• Being organized and detail-orientated: Project managers often must keep track of many different moving parts at once; they must know where everything is at all times so that they can make sure all deadlines are met.
  • Teamwork skills: commercial electrical projects involve lots of people working together toward one goal, being able to work as a team member as well as lead and motivate others is crucial.
  • Conflict resolution: at times, people can become irritated and being able to talk them down and offer them solutions is a key skill to also have in this position.

Building relationships is crucial to success as a PM

A project manager does not fulfill her or his role individually, it is a team effort where each player relies on each other. The project assistant (PA) keeps all tasks on track through great follow up on a daily and weekly basis. Inside the company, the team players include billing, purchasing, and accounting, among others.

As well as having relationships with the internal project management team members, an electrical construction project manager needs to build and maintain relationships with several others involved in each project inside and outside the company, such as:

  • Company owner and Director of operations
  • Clients/customers
  • Architects
  • Designers
  • Electrical engineering team members
  • Superintendent and Foremen in the field
  • General contractors

Every person each has different needs, expectations, and requirements to be successful in their individual roles and the project manager needs to understand what motivates each stakeholder and learn how to effectively communicate with them.

At Con J. Franke, the project management team meets weekly with the owner and/or director of operations as well as the entire company.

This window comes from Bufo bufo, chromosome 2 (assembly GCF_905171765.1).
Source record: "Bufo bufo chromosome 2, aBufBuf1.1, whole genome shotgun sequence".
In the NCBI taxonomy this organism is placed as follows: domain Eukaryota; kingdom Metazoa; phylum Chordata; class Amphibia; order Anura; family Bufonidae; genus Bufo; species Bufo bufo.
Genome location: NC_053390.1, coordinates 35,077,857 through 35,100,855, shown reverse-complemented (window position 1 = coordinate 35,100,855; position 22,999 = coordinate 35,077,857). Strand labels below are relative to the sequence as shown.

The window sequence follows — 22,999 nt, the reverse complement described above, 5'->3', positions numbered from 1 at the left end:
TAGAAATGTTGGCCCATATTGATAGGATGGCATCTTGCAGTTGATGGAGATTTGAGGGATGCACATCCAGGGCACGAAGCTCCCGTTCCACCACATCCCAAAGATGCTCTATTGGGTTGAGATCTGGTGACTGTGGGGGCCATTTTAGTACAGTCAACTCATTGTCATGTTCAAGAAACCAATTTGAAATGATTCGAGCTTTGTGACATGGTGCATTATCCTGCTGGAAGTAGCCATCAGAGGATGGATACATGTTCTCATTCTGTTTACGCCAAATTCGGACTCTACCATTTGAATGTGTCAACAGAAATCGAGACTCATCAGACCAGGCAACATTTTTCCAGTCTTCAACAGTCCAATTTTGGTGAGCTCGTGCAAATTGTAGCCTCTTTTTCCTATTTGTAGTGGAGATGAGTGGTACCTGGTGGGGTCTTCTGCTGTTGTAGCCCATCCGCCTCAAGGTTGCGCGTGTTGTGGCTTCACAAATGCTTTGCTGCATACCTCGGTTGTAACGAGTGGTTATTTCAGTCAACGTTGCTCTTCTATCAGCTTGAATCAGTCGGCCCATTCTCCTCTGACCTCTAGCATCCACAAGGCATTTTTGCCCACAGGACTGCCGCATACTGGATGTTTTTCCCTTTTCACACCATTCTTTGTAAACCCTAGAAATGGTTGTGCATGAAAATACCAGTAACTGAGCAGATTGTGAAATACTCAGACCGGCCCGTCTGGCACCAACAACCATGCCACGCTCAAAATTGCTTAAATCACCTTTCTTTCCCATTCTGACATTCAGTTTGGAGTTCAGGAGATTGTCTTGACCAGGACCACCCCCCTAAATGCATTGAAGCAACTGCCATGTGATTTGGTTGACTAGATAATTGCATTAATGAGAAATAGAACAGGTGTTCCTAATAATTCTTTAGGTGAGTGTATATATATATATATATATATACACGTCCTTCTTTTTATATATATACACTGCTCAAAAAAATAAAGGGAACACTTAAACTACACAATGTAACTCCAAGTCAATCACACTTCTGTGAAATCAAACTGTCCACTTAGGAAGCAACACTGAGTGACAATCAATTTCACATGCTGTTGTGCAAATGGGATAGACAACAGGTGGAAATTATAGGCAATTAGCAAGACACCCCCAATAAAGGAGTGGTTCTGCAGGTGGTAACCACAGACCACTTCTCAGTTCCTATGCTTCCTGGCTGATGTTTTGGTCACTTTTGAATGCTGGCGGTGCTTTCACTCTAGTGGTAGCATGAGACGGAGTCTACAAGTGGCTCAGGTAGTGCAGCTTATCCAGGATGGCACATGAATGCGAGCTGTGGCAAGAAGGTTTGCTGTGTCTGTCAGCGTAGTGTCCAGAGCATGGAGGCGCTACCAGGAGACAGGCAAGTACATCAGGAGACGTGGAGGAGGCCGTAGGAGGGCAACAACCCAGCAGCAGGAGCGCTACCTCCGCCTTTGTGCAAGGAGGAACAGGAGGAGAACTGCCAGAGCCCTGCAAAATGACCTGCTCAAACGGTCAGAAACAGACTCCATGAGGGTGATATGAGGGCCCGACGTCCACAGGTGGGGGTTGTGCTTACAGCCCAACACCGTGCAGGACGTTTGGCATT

Training needed to be an electrical construction project manager

PM skills, and any other that you may need for the PM role can be attained through the National Electrical Contractors Association (NECA) [].

Examples of offerings through NECA include:

  • How to Write an RFI
  • How to Resolve Conflict
  • How to Read Specs
  • Basic Estimating of Electrical Construction
  • Project Closeout
  • Customer Relations

Training topics cover: estimating, general business, project management, communication, National electric code, and human resources. Everything you need to be a successful PM is available.

Many of these trainings are offered virtually, too!

PMs are required to attain eight hours of NECA training every year.

If you’re interested in becoming an electrical construction project manager, there’s no need to wait

Electrical project managers often manage several projects at a time, ensuring that all work is completed on time and within budget. Of all skills needed to be successful in an electrical project manager role, effective communication with internal and external stakeholders, tops the list.

For PM Teresa Moss, it’s the end result of every new project that drives her. When she sees the first drawings of the new project, she envisions the new facility opening, people who will be enjoying the new facility, and the positive impact it will make in the community.